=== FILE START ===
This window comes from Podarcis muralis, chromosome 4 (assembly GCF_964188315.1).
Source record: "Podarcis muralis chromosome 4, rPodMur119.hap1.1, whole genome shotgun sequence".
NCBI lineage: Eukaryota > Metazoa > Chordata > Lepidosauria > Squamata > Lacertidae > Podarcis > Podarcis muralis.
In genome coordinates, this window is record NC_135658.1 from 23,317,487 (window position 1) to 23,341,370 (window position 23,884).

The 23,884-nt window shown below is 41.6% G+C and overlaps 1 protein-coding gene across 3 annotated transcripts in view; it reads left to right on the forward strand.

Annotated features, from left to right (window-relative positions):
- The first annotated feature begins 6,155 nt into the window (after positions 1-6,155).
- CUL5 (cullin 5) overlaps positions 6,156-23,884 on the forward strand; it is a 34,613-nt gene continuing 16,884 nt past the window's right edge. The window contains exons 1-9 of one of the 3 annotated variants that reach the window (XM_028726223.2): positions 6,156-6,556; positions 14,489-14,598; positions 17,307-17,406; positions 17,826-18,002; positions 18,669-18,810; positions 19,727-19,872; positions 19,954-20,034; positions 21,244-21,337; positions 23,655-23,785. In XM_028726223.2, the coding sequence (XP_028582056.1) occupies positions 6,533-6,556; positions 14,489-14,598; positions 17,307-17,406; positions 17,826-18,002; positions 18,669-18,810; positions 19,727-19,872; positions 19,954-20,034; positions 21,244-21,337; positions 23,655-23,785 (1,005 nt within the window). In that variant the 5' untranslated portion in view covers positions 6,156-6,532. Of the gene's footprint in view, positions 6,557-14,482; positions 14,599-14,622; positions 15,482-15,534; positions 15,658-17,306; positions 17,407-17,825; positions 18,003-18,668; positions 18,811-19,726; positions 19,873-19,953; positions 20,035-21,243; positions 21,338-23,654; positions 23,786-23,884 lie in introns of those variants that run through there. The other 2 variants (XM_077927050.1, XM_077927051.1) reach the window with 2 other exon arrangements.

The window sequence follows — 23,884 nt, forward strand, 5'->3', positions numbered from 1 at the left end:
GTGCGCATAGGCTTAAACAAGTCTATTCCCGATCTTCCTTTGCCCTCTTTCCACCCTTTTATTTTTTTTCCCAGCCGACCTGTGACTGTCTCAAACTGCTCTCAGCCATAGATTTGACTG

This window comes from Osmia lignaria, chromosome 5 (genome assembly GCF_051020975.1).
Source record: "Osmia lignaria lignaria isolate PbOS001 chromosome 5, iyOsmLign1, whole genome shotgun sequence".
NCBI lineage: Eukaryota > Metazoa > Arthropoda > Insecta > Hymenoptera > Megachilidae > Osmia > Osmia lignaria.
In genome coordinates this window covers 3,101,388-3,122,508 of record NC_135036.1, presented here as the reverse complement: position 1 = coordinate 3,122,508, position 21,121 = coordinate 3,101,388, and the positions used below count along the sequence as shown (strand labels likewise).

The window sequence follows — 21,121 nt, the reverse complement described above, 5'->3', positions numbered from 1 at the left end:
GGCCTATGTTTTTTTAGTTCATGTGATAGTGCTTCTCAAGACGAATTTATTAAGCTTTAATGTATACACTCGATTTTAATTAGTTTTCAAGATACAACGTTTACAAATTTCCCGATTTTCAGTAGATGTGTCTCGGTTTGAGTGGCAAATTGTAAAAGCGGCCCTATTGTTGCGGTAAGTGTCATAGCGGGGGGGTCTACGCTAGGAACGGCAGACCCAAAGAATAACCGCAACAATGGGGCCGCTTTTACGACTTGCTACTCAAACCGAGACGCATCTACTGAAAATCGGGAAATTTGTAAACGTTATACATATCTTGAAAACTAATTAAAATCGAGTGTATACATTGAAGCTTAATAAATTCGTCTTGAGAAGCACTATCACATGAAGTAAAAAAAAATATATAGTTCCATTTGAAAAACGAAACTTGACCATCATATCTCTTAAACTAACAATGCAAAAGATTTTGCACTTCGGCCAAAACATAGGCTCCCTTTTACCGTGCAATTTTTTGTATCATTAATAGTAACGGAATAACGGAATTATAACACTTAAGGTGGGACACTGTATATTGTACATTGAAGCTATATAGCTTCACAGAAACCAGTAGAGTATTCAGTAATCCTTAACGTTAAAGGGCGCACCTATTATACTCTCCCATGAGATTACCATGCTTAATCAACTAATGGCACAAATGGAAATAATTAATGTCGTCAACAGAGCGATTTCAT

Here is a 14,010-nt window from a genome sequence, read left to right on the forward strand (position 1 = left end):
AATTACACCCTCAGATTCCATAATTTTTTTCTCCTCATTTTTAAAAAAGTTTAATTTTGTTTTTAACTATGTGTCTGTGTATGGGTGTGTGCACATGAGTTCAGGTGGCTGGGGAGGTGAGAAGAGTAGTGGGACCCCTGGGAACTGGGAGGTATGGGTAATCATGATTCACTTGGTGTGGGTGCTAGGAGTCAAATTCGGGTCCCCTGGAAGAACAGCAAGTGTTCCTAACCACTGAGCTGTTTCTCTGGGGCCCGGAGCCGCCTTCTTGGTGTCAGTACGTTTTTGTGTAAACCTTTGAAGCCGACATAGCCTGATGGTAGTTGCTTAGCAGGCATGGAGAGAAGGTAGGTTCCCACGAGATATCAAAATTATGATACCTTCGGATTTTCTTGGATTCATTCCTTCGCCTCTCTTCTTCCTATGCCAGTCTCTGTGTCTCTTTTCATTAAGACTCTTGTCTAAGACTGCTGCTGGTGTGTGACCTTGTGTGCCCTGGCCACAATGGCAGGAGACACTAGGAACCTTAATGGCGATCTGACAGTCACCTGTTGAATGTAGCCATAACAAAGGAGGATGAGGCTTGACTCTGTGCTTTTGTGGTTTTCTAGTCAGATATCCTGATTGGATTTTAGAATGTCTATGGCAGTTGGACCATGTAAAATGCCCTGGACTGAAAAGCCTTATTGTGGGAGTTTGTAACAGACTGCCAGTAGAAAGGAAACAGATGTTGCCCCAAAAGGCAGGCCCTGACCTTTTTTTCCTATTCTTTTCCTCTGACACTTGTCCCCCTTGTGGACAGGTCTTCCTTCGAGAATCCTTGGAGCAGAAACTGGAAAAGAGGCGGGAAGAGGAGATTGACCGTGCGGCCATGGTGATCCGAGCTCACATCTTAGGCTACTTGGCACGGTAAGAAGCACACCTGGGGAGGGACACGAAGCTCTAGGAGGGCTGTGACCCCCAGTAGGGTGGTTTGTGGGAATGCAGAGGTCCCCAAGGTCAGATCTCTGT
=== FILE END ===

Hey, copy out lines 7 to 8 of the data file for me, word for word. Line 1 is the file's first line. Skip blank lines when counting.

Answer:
- The first annotated feature begins 6,155 nt into the window (after positions 1-6,155).
- CUL5 (cullin 5) overlaps positions 6,156-23,884 on the forward strand; it is a 34,613-nt gene continuing 16,884 nt past the window's right edge. The window contains exons 1-9 of one of the 3 annotated variants that reach the window (XM_028726223.2): positions 6,156-6,556; positions 14,489-14,598; positions 17,307-17,406; positions 17,826-18,002; positions 18,669-18,810; positions 19,727-19,872; positions 19,954-20,034; positions 21,244-21,337; positions 23,655-23,785. In XM_028726223.2, the coding sequence (XP_028582056.1) occupies positions 6,533-6,556; positions 14,489-14,598; positions 17,307-17,406; positions 17,826-18,002; positions 18,669-18,810; positions 19,727-19,872; positions 19,954-20,034; positions 21,244-21,337; positions 23,655-23,785 (1,005 nt within the window). In that variant the 5' untranslated portion in view covers positions 6,156-6,532. Of the gene's footprint in view, positions 6,557-14,482; positions 14,599-14,622; positions 15,482-15,534; positions 15,658-17,306; positions 17,407-17,825; positions 18,003-18,668; positions 18,811-19,726; positions 19,873-19,953; positions 20,035-21,243; positions 21,338-23,654; positions 23,786-23,884 lie in introns of those variants that run through there. The other 2 variants (XM_077927050.1, XM_077927051.1) reach the window with 2 other exon arrangements.